Magazine article Oceanus

WHOI to Lead Initiative to Build Networks of Ocean Observatories

Magazine article Oceanus

WHOI to Lead Initiative to Build Networks of Ocean Observatories

Article excerpt

Woods Hole Oceanographic Institution (WHOI) was awarded a $97.7 million grant to help build a decades-long dream of ocean scientists: networks of ocean observatories that can monitor conditions in critical coastal and remote open-ocean locations and provide a continuous flow of data in near-real time to scientists and marine resource managers onshore.

The grant helps launch the Ocean Observatories Initiative (OOI), a $300 million project funded by the National Science Foundation (NSF) to build, implement, and operate coordinated systems of moored buoys, undersea cabled networks, and autonomous underwater vehicles--all instrumented to collect data on the inner workings of ocean currents, ocean ecosystems, seafloor processes, and air-sea interactions that influence weather and climate.

The OOI includes observatory systems to study coastal ocean regions; a global ocean network; a cabled regional observatory extending off the Pacific Northwest coast; and a cyber-infrastructure component to collect and disseminate data.

"When these systems are operational, we'll be able to build a picture of ocean interactions that we've never had before," said Bob Weller, principal investigator of the coastal and global components of the OOI, which WHOI will lead.

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"Scientists will have the flexibility to remotely control their instruments in response to events in the ocean and instantly receive the data," he said. "This view of the ocean will be accessible not only to scientists, but to policymakers, educators, students, or anyone curious about the ocean."

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Funds for the project will be dispersed through WHOI to collaborators: Scripps Institution of Oceanography at the University of California, San Diego, and Oregon State University's College of Oceanic and Atmospheric Sciences. NSF is now supporting design and preparations in advance of construction, now planned for mid-2010, pending reviews and the availability of federal funds in the 2010 budget.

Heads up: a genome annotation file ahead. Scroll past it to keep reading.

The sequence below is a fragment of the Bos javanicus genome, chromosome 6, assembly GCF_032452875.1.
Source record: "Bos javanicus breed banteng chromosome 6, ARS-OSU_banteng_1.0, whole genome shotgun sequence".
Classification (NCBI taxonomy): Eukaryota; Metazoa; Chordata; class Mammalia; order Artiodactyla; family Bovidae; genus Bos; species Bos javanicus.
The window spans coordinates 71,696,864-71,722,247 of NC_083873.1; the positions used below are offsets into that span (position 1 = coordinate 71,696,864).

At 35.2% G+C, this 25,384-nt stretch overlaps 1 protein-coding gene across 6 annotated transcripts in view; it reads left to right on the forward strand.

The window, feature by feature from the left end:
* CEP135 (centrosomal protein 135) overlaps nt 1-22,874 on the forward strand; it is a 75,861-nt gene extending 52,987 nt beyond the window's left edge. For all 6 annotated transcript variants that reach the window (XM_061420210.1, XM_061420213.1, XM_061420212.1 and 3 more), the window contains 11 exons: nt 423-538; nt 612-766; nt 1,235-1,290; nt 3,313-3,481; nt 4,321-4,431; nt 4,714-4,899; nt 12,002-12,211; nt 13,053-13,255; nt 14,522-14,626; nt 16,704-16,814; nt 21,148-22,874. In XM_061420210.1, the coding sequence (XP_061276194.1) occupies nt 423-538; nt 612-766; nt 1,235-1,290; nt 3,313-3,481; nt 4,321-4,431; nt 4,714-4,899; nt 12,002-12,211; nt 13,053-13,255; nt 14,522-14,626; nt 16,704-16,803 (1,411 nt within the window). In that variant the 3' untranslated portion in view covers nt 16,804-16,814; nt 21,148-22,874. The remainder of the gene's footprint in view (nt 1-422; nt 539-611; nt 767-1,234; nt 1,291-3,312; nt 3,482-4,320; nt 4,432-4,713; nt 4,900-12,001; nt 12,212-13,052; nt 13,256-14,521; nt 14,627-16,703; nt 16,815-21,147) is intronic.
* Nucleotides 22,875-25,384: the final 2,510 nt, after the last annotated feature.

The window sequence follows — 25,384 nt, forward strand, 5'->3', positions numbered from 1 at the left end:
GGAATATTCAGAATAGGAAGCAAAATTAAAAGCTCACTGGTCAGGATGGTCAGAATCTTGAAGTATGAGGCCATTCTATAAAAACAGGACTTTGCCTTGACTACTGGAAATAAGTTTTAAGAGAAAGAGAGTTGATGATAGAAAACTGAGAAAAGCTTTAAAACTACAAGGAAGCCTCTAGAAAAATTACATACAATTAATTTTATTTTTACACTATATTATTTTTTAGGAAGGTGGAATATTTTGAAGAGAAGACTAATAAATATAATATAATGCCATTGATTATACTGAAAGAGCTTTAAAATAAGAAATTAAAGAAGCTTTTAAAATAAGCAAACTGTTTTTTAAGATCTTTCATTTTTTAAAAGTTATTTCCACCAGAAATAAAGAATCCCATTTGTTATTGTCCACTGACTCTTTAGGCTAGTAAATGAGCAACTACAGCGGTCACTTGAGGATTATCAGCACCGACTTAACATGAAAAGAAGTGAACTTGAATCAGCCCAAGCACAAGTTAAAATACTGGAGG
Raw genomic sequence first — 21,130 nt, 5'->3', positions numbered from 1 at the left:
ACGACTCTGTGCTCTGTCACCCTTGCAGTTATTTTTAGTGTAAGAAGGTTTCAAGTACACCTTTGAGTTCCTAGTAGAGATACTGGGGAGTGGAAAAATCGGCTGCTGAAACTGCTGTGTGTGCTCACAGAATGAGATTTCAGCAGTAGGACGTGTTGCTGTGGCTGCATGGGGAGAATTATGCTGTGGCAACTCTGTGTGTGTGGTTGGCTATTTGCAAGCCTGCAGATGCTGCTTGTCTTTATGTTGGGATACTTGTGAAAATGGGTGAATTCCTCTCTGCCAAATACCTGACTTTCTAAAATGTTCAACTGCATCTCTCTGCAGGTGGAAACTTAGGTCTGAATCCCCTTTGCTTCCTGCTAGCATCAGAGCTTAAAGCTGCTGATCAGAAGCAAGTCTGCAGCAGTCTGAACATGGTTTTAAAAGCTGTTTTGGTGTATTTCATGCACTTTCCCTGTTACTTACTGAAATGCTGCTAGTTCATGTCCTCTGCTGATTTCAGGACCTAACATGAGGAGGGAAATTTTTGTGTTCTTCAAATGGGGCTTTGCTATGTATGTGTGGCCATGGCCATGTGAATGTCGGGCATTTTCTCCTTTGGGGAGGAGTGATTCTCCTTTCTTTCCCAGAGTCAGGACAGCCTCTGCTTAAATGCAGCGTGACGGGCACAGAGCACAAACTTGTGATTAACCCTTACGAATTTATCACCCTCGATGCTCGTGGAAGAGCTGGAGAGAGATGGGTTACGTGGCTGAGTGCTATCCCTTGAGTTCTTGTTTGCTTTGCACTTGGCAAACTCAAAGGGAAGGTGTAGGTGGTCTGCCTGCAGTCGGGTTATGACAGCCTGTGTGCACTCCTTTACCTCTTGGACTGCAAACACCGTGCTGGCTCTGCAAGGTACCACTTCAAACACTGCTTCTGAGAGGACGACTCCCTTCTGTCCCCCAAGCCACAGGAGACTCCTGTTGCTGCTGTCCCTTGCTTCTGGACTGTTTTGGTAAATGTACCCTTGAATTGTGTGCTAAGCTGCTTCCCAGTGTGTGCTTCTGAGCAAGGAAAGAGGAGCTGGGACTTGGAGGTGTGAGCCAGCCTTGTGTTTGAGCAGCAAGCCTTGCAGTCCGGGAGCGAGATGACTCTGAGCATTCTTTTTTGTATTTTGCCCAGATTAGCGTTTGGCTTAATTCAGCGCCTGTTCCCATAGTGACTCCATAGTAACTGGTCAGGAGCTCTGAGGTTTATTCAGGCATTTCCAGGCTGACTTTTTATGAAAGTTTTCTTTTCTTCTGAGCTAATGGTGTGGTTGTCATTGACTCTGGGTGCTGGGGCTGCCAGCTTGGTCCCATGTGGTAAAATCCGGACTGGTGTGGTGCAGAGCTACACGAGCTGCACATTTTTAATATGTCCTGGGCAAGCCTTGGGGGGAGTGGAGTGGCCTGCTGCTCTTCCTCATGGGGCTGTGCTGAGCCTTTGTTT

The award was announced Aug. 23, 2007, by the Joint Oceanographic Institutions division of the Consortium for Ocean Leadership, the organization managing the observatory initiative for NSF. Construction for the OOI will be matched by an additional $10 million from the Commonwealth of Massachusetts' John Adams Innovation Institute, a program of the Massachusetts Technology Collaborative.

"It's impossible to overestimate the value of this project to the future of oceanography," said then WHOI President and Director Jim Luyten. "By capitalizing on and pushing advances in technology, the OOI will revolutionize the way we observe and understand the ocean."

"Technology and access have always been the limitation to fully observing and understanding the oceans and the life they support," Luyten told an audience at a press conference on WHOI's Dyers Dock, which featured Massachusetts Lt. Gov. Tim Murray and U.S. Rep. William Delahunt. "But this initiative puts researchers on the threshold of changing that, overcoming the limitations of ship-based work and the challenge of sampling in both space and time."

The global component includes the design and installation of several buoys, distributed in remote high-latitude locations in both the Northern and Southern Hemispheres where critical ocean- and climate-related phenomena take place. The moorings will be outfitted with instruments to take measurements from the sea surface and through the ocean depths. The buoys will transmit data via satellite and power themselves using solar and wind generators. …

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